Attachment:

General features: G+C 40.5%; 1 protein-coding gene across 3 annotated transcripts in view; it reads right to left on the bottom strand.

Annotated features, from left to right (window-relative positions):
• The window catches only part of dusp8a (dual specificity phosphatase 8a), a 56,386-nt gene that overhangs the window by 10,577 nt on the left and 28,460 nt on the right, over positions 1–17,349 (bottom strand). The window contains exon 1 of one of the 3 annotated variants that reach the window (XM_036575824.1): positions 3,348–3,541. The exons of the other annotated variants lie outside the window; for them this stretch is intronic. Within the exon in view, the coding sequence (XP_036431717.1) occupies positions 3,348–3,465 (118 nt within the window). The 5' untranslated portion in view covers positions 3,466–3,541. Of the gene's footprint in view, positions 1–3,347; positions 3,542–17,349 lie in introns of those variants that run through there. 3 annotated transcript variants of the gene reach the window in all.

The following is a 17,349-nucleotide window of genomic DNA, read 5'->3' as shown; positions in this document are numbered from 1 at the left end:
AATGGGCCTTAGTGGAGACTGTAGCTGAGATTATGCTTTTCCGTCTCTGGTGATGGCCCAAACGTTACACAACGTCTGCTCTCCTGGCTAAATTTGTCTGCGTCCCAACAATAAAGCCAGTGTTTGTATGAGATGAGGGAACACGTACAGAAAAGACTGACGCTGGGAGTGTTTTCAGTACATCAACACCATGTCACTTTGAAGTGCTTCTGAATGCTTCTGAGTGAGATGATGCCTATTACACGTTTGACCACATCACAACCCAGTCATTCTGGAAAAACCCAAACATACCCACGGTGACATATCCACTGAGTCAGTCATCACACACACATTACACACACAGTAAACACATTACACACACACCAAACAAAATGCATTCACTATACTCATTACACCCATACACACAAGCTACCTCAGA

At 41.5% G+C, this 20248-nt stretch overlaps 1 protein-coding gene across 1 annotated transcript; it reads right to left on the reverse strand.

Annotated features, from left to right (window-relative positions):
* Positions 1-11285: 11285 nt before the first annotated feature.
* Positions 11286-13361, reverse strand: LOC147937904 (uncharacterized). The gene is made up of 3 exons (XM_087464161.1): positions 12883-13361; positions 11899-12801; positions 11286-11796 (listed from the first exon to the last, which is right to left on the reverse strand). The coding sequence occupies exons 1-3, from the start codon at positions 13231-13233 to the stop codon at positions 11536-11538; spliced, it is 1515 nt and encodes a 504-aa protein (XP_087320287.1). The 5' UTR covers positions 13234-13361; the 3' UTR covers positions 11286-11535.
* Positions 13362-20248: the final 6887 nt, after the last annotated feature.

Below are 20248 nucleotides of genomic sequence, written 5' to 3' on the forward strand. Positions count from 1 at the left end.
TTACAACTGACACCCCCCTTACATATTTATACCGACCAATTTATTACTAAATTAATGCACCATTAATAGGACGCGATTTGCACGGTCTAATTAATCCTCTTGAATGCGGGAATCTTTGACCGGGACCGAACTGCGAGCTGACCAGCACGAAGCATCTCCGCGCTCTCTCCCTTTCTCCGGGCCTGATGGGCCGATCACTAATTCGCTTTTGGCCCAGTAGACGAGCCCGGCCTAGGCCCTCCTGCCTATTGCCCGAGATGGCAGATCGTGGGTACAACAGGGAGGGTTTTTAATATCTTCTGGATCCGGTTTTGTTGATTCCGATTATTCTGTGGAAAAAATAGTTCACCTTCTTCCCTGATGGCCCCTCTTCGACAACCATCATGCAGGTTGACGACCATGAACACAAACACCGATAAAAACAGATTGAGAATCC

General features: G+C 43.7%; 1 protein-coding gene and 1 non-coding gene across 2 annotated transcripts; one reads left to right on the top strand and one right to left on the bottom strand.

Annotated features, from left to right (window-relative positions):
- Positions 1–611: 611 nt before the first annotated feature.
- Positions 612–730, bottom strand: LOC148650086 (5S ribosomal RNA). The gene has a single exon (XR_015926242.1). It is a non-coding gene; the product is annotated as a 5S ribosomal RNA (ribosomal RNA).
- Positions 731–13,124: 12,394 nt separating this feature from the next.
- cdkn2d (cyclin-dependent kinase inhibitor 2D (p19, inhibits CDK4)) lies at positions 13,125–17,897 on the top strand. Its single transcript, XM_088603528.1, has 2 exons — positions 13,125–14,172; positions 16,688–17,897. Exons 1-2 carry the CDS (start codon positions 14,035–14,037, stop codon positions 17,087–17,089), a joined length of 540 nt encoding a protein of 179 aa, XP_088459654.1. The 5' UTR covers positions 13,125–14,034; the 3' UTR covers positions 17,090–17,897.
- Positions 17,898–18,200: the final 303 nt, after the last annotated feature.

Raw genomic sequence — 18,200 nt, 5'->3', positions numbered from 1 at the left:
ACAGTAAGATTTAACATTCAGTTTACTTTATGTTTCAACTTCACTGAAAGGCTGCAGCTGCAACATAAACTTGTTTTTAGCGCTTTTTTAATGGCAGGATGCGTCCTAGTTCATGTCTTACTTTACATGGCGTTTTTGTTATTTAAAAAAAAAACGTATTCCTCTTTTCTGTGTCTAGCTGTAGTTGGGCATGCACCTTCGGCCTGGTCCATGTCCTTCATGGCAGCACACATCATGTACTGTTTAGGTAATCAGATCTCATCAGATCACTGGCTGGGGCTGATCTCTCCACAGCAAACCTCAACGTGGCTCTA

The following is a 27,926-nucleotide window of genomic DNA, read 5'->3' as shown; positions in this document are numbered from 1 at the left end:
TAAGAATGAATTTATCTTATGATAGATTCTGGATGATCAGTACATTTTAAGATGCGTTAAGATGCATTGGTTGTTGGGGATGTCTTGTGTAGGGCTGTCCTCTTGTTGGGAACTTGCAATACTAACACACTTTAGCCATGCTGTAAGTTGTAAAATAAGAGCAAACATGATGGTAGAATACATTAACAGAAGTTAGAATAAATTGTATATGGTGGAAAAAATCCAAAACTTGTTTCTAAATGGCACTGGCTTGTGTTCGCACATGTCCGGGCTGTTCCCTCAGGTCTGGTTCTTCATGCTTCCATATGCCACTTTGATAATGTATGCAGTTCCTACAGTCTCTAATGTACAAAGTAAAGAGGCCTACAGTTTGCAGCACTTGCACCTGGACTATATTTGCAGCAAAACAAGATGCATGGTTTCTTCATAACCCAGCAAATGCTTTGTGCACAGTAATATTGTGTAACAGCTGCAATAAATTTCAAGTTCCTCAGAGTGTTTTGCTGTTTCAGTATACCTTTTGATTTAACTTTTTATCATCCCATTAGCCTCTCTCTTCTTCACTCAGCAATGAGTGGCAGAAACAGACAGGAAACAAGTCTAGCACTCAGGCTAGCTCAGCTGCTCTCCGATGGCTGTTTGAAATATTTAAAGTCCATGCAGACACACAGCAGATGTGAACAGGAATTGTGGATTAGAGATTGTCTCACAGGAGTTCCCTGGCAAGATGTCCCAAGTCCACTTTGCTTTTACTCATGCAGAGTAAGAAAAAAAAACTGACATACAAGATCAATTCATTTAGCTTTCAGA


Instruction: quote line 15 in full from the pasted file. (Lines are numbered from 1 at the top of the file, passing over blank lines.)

- Positions 1–611: 611 nt before the first annotated feature.